Tuesday, November 1, 2011

Algorithm Complexity

I've been going through project euler problems lately, and they tend to be good examples of how algorithm complexity can be important.  With a lot of them, reducing complexity takes a little insight.  I thought it might be interesting to walk through a solution.

To high level refresh, the complexity of some $f(n)$ that describes an algorithm can be characterized using...

$O$ - asymptotic upper bound
$\Omega$ - asymptotic lower bound
$\Theta$ - asymptotic upper and lower bound

There are also...

$o$ - exclusive asymptotic upper bound
$\omega$ - exclusive asymptotic lower bound

The specific problem has to do with triangle numbers.  All code is haskell.

"What is the value of the first triangle number to have over five hundred divisors?"

The obvious algorithm is to compute each triangle number by summing, and iterate over the integers from one to the number counting each divisor.  The code for this is straightforward.

main = putStrLn $ show $ (fst . head)
                         (filter ((>500) . snd) (zip t (map divs t)))
       where t = map tri [1..]
tri n = sum [1..n]
divs 0 = 0
divs n = length $ filter (\n' -> n `mod` n' == 0) [1..n]

It's simple, and it is correct.  However, it's impractical.

Consider the complexity.  The run-time to sum $1..n$ is $n$.  The run-time to iterate over all possible divisors of triangle number $n$ is $\frac{n^2 + n}{2}$.

This gives a complexity of $\Theta(n^2)$.   Since by definition the value being searched for has more than 500 divisors, the complexity to test each triangle number is impractical.

However, there is a practical solution.  Furthermore, it only requires some optimization.  Before eliminating the asymptotic bottleneck though, there is a simple strength reduction.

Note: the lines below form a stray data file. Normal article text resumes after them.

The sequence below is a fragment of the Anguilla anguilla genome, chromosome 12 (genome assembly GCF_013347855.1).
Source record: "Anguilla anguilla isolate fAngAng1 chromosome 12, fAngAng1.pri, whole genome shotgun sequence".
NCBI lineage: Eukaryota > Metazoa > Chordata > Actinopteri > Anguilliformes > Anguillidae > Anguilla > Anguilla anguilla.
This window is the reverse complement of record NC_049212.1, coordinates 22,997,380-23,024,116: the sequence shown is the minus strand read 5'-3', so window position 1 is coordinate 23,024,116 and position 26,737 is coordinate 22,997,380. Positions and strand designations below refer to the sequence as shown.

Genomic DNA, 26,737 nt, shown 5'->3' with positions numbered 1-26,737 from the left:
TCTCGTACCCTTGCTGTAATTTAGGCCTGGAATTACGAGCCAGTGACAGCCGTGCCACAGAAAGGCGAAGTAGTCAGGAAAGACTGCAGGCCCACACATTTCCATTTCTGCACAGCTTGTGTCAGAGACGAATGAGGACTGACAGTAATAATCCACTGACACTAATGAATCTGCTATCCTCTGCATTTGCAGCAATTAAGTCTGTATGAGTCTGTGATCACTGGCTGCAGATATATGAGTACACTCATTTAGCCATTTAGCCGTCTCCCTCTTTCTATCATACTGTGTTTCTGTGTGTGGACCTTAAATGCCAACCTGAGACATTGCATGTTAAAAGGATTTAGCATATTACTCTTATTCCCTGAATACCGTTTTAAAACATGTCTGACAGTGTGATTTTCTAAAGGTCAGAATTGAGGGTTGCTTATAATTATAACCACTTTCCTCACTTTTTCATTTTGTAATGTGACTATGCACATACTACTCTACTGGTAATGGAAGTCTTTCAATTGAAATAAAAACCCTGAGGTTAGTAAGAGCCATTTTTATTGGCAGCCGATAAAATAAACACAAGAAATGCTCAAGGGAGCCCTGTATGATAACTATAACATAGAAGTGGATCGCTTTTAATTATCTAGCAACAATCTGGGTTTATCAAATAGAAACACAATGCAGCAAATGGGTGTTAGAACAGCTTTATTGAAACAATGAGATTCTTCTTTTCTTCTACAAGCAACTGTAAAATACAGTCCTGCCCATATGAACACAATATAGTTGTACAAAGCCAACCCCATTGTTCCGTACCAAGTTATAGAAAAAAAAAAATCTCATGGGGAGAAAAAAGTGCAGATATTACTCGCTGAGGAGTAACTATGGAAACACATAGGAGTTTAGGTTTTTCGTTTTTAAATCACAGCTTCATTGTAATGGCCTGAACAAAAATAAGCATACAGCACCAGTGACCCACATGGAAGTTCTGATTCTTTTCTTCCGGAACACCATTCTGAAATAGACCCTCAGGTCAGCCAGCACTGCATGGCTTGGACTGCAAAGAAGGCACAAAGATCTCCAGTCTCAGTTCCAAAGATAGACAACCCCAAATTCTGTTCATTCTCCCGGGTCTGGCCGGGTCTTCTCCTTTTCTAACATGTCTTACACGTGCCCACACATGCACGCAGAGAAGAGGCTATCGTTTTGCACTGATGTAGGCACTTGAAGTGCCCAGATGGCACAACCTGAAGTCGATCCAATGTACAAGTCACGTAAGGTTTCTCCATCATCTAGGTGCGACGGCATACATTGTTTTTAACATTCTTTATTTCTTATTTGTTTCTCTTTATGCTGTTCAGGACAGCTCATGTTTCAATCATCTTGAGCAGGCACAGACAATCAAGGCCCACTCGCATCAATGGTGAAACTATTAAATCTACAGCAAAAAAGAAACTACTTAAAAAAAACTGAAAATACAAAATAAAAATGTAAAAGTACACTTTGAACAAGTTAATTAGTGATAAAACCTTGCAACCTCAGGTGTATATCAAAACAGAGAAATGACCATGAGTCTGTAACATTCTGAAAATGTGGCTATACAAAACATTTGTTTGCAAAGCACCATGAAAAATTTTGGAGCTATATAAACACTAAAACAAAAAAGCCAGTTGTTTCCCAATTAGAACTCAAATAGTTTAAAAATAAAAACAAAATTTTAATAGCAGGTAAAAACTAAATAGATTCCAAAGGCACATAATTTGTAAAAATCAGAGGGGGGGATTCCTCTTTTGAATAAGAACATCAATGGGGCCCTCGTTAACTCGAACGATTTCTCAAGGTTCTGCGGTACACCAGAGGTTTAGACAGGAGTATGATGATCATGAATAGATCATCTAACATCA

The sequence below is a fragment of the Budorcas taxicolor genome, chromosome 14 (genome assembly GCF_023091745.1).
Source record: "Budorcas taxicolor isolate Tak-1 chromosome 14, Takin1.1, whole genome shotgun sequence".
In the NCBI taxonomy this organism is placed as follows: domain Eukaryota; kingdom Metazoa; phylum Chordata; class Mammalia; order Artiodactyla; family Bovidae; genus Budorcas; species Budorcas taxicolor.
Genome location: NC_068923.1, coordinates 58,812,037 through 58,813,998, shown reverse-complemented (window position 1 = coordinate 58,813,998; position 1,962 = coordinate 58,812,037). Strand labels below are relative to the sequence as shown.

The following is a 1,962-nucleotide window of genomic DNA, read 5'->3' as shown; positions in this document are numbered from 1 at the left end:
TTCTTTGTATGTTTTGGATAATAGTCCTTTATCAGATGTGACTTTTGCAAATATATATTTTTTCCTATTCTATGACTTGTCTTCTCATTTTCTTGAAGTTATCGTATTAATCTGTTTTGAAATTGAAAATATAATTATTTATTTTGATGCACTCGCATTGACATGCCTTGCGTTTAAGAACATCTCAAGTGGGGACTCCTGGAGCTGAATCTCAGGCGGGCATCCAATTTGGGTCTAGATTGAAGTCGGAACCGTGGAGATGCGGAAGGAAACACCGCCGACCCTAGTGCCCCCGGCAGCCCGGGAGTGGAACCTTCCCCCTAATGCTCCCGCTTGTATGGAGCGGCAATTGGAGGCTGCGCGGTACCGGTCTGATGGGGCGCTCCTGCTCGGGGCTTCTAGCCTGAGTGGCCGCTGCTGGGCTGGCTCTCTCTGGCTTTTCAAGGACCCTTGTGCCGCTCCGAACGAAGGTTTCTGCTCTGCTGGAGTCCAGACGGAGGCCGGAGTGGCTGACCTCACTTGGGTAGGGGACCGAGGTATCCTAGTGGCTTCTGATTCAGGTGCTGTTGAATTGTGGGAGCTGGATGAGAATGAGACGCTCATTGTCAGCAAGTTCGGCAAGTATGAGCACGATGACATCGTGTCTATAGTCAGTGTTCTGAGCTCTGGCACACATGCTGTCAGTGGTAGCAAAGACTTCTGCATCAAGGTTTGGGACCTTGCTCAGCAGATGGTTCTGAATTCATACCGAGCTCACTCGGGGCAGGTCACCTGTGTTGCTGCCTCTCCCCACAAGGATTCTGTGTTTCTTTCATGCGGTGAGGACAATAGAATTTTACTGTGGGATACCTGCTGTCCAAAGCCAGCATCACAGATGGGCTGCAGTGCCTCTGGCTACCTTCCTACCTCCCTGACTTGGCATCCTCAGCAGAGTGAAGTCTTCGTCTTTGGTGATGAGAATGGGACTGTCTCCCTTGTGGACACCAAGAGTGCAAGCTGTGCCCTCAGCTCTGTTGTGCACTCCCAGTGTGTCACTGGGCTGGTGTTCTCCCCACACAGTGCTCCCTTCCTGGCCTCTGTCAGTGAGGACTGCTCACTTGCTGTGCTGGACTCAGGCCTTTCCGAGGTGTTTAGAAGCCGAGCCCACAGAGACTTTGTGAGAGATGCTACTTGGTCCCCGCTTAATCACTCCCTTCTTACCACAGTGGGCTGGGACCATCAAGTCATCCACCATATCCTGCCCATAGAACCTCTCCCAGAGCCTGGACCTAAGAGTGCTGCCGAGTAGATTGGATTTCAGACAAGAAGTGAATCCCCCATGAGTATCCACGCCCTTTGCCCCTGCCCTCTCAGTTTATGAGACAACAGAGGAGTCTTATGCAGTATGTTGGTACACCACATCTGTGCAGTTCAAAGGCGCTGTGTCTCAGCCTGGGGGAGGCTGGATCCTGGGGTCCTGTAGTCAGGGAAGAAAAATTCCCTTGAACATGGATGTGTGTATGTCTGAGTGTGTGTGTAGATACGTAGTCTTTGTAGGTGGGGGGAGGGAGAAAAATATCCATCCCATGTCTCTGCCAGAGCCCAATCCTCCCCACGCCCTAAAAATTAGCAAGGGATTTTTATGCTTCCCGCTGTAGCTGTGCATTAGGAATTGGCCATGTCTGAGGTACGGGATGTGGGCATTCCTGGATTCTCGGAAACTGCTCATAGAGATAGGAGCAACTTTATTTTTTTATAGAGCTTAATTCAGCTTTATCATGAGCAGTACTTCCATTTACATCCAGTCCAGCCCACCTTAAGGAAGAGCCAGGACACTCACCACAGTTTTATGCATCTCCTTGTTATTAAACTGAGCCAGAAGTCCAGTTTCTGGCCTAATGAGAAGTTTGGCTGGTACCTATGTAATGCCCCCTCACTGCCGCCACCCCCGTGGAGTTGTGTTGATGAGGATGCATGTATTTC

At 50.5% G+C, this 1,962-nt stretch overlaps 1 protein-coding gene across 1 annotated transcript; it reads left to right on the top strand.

The $\Theta(n)$ algorithm to compute $\sum\limits_{i=1}^n i$ can easily be replaced with an $O(1)$algorithm.

tri n = (n^2 + n) `quot` 2

This equation sums $1..n$.  It's often attributed to Carl Friedrich Gauss as an anecdote  It reduces run-time to $\frac{n^2 + n}{2} + 1$ which is still $\Theta(n^2)$.  So, again it doesn't eliminate the asymptotic bottleneck.  Optimizing the algorithm to count divisors takes a bit more insight.

import Data.List (find, group)
import Data.Maybe (fromMaybe)
main = putStrLn $ show $ (fst . head)
                         (filter ((>500) . snd) (zip t (map divs t)))
    where t = map tri [1..]
facts :: Int -> [Int]
facts x
    | (x < head pms) = []
    | otherwise = h : facts (x `div` h)
    where h = fromMaybe x (find (\y -> ((x `mod` y) == 0))
                              (takeWhile (<= isqrt x) pms))
pms :: [Int]
pms = sieve (2 : [3,5..])
sieve :: [Int] -> [Int]
sieve (p:xs) = p : sieve [ x | x <- xs, x `mod` p > 0 ]
tri :: Int -> Int
tri n = (n^2 + n) `quot` 2
isqrt :: Int -> Int
isqrt = truncate . sqrt . fromIntegral
divs :: Int -> Int
divs 1 = 1
divs x = product $ map ((+1) . length) ps
    where ps = group $ facts x

This algorithm is based on a simple consequence of the fundamental theorem of arithmetic.  Instead of iterating over all integers below $\frac{n^2 + n}{2}$, it counts the combinations of prime factors.  This replaces the $\frac{n^2 + n}{2}$ algorithm to find divisors with a $2\sqrt{\frac{n^2 + n}{2}}$ or $O(n)$ algorithm, since it only iterates over the primes below $\sqrt{\frac{n^2 + n}{2}}$

The realized run-time actually has a tighter bound, since prime numbers tend to grow more sparse further on the number line.  However, knowing a bound of $O(n)$ is sufficient given the  problem.

The execution time for the final version is...

real     0m0.037s
user    0m0.034s
sys      0m0.002s

There is still room for micro-optimization (starting at 14410396, better cpu utilization, etc...).  However, these would likely only give constant factor speedups.  More importantly though, optimizing the complexity turned the impractical algorithm, into an algorithm that finds a solution in less than a second.